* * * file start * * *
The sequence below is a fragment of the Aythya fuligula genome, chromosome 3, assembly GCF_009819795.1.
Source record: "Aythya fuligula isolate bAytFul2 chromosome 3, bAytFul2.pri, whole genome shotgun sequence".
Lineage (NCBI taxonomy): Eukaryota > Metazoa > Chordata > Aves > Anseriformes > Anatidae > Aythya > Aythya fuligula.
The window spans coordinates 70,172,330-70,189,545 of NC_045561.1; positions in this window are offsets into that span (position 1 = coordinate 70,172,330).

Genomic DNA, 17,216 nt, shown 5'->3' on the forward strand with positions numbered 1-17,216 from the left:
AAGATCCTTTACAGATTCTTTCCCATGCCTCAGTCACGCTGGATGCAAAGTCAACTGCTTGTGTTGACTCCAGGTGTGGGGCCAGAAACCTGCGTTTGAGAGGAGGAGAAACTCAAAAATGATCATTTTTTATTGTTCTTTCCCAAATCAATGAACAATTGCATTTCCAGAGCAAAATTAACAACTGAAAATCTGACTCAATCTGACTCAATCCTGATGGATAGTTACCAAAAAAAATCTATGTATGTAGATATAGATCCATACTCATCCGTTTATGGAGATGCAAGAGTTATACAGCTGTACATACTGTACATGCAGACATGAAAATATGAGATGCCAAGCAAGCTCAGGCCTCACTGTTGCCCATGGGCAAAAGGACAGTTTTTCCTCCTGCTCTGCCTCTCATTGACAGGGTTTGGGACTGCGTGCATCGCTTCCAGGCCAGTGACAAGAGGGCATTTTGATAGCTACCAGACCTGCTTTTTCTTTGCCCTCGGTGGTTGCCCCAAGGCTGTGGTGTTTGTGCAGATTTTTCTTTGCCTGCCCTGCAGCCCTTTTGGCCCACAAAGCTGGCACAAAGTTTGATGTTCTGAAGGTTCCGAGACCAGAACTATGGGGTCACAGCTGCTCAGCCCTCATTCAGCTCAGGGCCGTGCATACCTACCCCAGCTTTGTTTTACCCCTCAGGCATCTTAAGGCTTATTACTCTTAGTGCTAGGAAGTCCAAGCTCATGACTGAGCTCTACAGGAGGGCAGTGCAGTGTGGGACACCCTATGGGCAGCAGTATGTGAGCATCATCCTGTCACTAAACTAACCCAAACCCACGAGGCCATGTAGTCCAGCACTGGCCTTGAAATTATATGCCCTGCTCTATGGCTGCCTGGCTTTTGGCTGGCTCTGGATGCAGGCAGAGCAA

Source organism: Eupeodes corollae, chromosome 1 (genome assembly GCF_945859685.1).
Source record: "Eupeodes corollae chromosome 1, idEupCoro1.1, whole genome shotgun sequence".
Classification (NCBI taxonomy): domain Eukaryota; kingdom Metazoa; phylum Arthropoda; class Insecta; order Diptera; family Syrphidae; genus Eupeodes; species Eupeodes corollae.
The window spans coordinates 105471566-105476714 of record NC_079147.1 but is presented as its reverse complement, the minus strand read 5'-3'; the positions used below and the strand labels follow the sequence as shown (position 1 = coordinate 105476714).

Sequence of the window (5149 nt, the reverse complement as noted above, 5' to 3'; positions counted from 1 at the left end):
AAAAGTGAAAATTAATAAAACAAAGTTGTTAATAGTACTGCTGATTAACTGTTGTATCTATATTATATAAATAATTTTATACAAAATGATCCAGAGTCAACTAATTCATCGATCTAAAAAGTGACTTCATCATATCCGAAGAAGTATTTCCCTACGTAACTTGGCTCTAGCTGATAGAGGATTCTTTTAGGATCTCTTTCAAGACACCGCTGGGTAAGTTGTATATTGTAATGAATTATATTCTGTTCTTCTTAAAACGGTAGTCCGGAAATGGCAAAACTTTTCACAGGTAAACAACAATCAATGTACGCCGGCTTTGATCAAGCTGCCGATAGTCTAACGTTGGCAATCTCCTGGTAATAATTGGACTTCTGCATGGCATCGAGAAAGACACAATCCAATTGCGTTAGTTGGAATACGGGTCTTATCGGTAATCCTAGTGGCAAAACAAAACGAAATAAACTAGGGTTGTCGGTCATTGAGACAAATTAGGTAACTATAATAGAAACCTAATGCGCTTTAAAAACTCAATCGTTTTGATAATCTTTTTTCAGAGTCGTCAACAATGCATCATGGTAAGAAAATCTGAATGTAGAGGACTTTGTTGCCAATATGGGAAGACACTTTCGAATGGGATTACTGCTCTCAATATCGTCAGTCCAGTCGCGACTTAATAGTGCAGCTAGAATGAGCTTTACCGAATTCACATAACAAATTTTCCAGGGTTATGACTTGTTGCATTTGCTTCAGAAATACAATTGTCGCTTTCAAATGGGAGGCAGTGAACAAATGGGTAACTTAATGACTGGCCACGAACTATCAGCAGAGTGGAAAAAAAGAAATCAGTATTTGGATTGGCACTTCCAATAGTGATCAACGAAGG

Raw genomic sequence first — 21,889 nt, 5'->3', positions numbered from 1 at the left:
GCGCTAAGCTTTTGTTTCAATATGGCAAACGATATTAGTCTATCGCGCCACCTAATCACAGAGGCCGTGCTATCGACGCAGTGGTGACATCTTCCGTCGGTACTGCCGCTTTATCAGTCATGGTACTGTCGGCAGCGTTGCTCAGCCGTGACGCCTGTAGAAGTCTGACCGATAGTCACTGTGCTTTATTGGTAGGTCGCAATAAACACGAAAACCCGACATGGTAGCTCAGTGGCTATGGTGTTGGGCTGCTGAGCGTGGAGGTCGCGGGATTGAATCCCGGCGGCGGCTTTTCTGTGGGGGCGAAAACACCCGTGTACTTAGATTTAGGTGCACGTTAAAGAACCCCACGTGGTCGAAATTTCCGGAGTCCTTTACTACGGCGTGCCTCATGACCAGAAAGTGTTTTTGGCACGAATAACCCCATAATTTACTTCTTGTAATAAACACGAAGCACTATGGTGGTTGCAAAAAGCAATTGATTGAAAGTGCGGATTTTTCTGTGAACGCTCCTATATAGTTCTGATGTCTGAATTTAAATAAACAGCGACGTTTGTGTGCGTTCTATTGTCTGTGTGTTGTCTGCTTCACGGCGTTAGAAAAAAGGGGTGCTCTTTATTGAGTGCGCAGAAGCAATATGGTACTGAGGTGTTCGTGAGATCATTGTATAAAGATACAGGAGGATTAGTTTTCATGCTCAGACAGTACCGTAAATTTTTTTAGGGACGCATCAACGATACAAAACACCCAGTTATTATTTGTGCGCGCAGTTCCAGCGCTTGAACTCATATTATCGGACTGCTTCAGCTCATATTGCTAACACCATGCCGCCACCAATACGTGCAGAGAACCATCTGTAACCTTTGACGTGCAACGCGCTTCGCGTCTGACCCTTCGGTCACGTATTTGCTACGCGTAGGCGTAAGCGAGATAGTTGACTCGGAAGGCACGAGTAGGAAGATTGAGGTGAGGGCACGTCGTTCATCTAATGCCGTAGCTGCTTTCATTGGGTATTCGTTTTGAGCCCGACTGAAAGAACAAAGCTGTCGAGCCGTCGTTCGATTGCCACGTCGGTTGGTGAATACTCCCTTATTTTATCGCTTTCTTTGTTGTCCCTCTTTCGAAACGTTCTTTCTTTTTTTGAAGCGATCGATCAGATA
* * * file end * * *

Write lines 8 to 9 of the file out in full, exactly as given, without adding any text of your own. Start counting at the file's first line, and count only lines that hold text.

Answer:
Source record: "Eupeodes corollae chromosome 1, idEupCoro1.1, whole genome shotgun sequence".
Classification (NCBI taxonomy): domain Eukaryota; kingdom Metazoa; phylum Arthropoda; class Insecta; order Diptera; family Syrphidae; genus Eupeodes; species Eupeodes corollae.